Death, Buddhist beliefs, and attachment

March 11, 2009

Tonight after work I stopped by the funeral home for the visitation of the man that passed away Monday morning. As I expected, the funeral home was very crowded, with many people from work, and many other people I don’t know.

I’m really struggling to deal with this. I just came back from seeing my mom, who is also having health issues, and after visiting with her and the family I was feeling better about her, that maybe she isn’t doing as bad as I expected, although they are certainly having problems balancing some medications she’s taking. So I was feeling a little better about her situation, and then Monday morning this man died very suddenly.

I thought some of my Buddhist beliefs — and many of my personal experiences — would help in situations like this, but there’s a big disconnect between all of this right now. I find myself very attached to the physical world and to appearances, and at this moment, I’m not sure this level of caring is such a bad thing.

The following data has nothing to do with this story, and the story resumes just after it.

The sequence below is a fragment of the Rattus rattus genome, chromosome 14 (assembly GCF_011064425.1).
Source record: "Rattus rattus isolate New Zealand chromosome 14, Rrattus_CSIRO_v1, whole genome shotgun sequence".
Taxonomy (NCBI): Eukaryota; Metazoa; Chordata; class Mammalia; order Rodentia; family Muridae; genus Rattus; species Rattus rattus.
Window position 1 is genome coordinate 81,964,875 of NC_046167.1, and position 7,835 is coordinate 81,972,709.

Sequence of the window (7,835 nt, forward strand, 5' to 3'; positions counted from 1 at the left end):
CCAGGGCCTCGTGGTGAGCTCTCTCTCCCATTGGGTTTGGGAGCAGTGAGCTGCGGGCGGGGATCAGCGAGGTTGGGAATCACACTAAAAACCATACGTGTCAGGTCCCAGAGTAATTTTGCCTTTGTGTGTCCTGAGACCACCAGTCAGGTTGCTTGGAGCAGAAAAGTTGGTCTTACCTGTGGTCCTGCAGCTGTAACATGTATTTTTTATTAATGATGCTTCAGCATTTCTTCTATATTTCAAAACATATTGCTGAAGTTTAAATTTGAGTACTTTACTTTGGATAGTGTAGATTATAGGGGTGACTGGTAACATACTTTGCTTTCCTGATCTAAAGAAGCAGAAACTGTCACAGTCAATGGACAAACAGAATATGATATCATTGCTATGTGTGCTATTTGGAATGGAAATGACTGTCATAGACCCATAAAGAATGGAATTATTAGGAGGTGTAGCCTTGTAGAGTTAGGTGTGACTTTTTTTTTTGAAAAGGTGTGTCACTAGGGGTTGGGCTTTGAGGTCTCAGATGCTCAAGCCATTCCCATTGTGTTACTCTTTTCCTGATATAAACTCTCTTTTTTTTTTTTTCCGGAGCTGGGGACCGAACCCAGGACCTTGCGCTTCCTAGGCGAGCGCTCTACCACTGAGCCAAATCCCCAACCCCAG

Tonight I am taking some solace in some Zen/Buddhist writings though. Here’s a paragraph I’m trying to focus on right now:

“So you ask about death. What is your true self? These are your hands, your legs, and your body. Your body has life and death. But your true self has no life, no death. You think, ‘My body is me. This is what I am.’ But this is not correct. It is just a form, not truly ‘you.’ So to think ‘I’ or ‘passing through death’ — this is crazy; you must wake up!”

There is a longer story wrapped around this paragraph which I think is very good, and I highly recommend this book. The book is titled, “Wanting Enlightenment is a Big Mistake”, by Zen Master Seung Sahn.

As mentioned, at some level I think I know this, but it just hasn’t sunken in yet, at least not when death happens to people (and animals) that I care deeply about.

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